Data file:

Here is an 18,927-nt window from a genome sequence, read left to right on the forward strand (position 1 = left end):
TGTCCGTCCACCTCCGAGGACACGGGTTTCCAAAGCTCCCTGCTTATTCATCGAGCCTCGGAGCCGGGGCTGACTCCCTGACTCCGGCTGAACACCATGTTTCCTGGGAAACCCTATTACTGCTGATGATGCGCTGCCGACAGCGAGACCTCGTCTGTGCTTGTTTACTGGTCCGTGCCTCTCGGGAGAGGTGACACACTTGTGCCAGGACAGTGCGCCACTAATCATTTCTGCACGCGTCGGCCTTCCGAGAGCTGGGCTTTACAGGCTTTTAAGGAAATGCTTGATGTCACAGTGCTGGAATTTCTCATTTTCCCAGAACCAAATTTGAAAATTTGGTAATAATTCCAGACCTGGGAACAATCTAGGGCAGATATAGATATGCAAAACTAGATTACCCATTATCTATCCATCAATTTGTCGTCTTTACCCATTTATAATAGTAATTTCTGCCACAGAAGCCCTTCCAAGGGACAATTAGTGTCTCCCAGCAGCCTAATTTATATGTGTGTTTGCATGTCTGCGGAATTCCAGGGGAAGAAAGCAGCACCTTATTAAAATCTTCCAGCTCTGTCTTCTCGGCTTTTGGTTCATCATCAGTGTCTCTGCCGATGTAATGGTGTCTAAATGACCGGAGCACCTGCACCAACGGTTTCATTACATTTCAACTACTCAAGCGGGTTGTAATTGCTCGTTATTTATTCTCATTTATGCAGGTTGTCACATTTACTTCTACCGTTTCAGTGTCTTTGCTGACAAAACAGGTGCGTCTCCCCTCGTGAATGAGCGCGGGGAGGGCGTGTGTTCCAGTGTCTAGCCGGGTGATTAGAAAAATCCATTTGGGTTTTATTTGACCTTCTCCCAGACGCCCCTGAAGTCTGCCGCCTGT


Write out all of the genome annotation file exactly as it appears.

Here is an 18,927-nt window from a genome sequence, read left to right on the forward strand (position 1 = left end):
TGTCCGTCCACCTCCGAGGACACGGGTTTCCAAAGCTCCCTGCTTATTCATCGAGCCTCGGAGCCGGGGCTGACTCCCTGACTCCGGCTGAACACCATGTTTCCTGGGAAACCCTATTACTGCTGATGATGCGCTGCCGACAGCGAGACCTCGTCTGTGCTTGTTTACTGGTCCGTGCCTCTCGGGAGAGGTGACACACTTGTGCCAGGACAGTGCGCCACTAATCATTTCTGCACGCGTCGGCCTTCCGAGAGCTGGGCTTTACAGGCTTTTAAGGAAATGCTTGATGTCACAGTGCTGGAATTTCTCATTTTCCCAGAACCAAATTTGAAAATTTGGTAATAATTCCAGACCTGGGAACAATCTAGGGCAGATATAGATATGCAAAACTAGATTACCCATTATCTATCCATCAATTTGTCGTCTTTACCCATTTATAATAGTAATTTCTGCCACAGAAGCCCTTCCAAGGGACAATTAGTGTCTCCCAGCAGCCTAATTTATATGTGTGTTTGCATGTCTGCGGAATTCCAGGGGAAGAAAGCAGCACCTTATTAAAATCTTCCAGCTCTGTCTTCTCGGCTTTTGGTTCATCATCAGTGTCTCTGCCGATGTAATGGTGTCTAAATGACCGGAGCACCTGCACCAACGGTTTCATTACATTTCAACTACTCAAGCGGGTTGTAATTGCTCGTTATTTATTCTCATTTATGCAGGTTGTCACATTTACTTCTACCGTTTCAGTGTCTTTGCTGACAAAACAGGTGCGTCTCCCCTCGTGAATGAGCGCGGGGAGGGCGTGTGTTCCAGTGTCTAGCCGGGTGATTAGAAAAATCCATTTGGGTTTTATTTGACCTTCTCCCAGACGCCCCTGAAGTCTGCCGCCTGT